Apply for a Training Post
Once you find a vacancy you want to apply to, you’ll need to submit an application. This is your chance to stand out from the crowd.
Tips for an Impressive Application
With the training posts being so competitive, it’s important to know how to nail your application and attached CV. Here are our tips for doing so.
While your CV will be detailed, you shouldn’t include too much information that isn’t relevant. If applying for a speciality, make it speciality specific, focusing on how your experience will lend itself to the training post.
Check the Scoring Criteria
Each speciality will have its own scoring against a number of different components. Prepare yourself early by building evidence against all of these areas:
- Quality improvement projects
- Leadership and management
- Experience in teaching medical professionals
- Additional degrees
- Postgraduate exams
- Additional electives, conferences, courses attended
- Extra-curricular achievements
Use Evidence from the UK
If you have experience of working in the UK then use it to exemplify these areas. Whilst IMGs are given equal chance to apply for training, those that can show off UK experiences will score higher on most marking schemes.
Revise for the MSRA exams
If you are applying to GP, Radiology, Ophthalmology, Obs and Gynae, Community Sexual and Reproductive Healthcare (CSRH), Child and Adolescent Mental Health Services (CAMHS), Core Psychiatry or Neurosurgery you’ll be required to sit the Multi-Speciality Recruitment Assessment.
It’ll take a couple of months to prepare for and a successful score will help your overall application as well as improving your chances of making it to an interview.
Use a Logical Order
Generally, it’s best to list your experience from most recent to least recent, so that the most relevant experience is at the type. Make sure it’s clear, too – use bold headings to separate each section.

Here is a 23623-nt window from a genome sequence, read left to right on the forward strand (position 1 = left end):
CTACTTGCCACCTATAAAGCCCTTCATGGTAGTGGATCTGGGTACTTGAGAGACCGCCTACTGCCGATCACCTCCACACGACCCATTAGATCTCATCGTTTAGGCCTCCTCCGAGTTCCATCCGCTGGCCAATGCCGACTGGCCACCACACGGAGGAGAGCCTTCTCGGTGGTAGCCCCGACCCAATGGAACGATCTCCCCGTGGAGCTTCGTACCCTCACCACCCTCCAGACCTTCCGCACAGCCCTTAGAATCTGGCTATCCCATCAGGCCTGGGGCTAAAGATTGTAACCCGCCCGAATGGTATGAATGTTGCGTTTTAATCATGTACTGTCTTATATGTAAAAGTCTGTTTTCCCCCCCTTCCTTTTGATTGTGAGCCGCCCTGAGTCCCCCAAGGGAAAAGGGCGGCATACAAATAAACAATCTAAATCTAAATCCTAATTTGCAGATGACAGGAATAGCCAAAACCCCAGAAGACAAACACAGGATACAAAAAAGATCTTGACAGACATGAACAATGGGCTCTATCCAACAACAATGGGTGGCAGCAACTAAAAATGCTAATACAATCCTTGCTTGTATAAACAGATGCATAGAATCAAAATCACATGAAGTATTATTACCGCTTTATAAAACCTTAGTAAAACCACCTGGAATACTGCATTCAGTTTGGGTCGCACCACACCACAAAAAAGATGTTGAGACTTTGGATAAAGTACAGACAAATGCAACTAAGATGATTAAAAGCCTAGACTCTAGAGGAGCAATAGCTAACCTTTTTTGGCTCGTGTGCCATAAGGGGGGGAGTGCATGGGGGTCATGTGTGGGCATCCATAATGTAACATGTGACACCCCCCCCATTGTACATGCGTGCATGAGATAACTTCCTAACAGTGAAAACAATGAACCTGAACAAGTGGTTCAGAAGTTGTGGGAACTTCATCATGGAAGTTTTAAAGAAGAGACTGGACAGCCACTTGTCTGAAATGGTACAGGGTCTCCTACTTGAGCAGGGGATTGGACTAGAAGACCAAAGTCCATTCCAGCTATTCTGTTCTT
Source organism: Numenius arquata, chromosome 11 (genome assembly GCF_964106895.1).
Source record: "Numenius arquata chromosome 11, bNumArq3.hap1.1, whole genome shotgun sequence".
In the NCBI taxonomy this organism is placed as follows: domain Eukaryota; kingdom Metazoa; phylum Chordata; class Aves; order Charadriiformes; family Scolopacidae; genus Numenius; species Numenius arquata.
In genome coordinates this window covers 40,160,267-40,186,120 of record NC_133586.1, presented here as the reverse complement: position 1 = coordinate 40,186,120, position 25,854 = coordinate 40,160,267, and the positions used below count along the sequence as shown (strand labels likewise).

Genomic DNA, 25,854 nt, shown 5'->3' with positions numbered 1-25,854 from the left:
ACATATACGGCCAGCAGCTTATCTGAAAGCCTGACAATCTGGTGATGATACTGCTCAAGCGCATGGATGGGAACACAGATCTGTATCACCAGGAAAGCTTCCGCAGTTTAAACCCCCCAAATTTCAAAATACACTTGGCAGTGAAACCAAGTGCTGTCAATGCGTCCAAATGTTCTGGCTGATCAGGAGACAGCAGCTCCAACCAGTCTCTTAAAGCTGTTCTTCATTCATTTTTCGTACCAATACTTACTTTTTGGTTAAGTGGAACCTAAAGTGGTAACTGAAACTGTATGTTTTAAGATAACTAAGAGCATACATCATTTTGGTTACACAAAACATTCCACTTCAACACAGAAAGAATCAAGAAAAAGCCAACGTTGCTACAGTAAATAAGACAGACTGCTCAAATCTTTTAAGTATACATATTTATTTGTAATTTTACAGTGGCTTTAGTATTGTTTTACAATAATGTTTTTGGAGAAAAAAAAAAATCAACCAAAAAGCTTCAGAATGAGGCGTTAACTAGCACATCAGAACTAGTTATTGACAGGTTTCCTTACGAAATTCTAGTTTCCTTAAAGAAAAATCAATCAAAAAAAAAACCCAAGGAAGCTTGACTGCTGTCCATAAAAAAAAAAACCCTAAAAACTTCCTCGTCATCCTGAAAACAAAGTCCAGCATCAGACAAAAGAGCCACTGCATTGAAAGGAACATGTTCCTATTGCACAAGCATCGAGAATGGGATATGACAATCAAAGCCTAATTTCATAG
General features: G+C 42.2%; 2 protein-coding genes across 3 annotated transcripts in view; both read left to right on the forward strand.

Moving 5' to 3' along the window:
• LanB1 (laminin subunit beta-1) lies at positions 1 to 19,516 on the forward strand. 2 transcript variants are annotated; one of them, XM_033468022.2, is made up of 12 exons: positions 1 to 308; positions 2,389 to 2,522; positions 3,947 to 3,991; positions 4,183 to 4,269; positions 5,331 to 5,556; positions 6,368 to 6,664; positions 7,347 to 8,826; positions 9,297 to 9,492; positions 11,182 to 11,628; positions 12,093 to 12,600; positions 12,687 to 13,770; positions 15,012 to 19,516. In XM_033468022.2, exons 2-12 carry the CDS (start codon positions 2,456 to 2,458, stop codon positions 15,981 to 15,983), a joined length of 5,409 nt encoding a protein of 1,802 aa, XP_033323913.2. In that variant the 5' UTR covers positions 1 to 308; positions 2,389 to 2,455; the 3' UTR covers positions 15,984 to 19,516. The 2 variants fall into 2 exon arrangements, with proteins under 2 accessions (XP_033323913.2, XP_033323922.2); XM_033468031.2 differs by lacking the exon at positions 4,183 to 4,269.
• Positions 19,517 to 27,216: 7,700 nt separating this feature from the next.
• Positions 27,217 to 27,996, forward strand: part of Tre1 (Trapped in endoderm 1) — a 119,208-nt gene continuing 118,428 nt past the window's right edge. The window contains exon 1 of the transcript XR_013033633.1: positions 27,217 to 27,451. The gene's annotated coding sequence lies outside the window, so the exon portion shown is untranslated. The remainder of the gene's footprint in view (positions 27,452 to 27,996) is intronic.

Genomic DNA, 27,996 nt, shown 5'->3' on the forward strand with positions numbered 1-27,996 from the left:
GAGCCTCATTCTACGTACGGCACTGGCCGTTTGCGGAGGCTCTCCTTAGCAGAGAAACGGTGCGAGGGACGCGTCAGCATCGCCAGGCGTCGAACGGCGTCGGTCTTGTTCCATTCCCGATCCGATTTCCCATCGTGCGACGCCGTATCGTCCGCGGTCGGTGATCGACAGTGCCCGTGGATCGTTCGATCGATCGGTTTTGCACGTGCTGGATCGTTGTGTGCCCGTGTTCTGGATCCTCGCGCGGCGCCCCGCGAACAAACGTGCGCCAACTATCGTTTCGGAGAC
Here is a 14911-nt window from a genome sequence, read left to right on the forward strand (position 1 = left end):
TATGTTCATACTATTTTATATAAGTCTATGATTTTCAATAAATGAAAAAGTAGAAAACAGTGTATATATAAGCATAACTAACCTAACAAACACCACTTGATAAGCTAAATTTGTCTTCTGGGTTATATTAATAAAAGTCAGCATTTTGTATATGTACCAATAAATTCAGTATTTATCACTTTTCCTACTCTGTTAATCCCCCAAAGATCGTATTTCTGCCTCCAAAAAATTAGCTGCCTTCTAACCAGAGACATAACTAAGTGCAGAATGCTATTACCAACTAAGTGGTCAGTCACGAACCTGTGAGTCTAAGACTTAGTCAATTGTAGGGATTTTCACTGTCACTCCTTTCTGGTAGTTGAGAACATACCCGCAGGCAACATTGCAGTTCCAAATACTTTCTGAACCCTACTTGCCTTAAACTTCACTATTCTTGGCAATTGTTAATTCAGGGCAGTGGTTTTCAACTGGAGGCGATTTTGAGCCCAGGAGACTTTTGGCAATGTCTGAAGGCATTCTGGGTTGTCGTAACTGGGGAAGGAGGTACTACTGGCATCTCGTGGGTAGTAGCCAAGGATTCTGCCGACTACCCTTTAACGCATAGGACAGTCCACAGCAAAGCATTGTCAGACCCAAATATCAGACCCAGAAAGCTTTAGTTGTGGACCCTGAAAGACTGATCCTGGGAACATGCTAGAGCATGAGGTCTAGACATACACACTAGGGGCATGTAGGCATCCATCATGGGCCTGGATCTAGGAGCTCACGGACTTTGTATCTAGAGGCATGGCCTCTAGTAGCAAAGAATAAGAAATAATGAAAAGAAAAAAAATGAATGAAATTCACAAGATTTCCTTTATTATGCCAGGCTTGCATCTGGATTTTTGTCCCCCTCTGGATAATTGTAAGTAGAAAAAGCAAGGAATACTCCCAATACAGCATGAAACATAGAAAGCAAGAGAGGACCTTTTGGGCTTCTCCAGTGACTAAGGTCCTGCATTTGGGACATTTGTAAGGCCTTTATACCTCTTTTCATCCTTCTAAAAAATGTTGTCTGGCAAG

Use Action Words
Action words (also known as power words) ensure that your CV/application focuses on your experience. That includes verbs like supervised, influenced, managed, designed, created, launched, and so on.
Find a Mentor or Guide
Talk to doctors who have been successful getting in to training recently and ask them to read over your application. If you can find people who have been successful in the same specialism that you are pursuing that will be even more valuable.
Equally be wary of accepting advice from those that lack experience in training applications or doctors that made their applications a long time ago or in other specialities.
Explain Employment Gaps
In your application you’ll be asked to explain employment gaps – take the opportunity to do so. Do this for any gaps over four weeks long.
Challenges as an IMG
Training posts are extremely competitive. As an IMG, you might find getting one even harder, especially at first, because you’ll have no experience with the NHS. Even if you get a training post, you might feel overwhelmed with all the responsibility.
It’s important to remember that getting on speciality training is not a race – you don’t need to be in a training post straight after graduation or as your first role in the UK. We recommend the opposite. As a new graduate or an IMG with no NHS experience, you should gain at least a year of experience in a service post. You’ll still earn the same amount as you would in a training post, but you won’t be up against the same amount of competition. Plus, you’ll have an introductory period and many of the same supervisory benefits as a non UK doctor.
You have two options when it comes to a job in the NHS: training and non-training. When first applying, consider pursuing a non-training position to gain experience. Once you’ve completed a year of that, you will have developed the skills and confidence to enter a training post, where you can start specialising and developing in your NHS career!
Get in touch if you would like to know more about how we can help securing your first role in the NHS from CV preparation, interview guidance and applications on your behalf.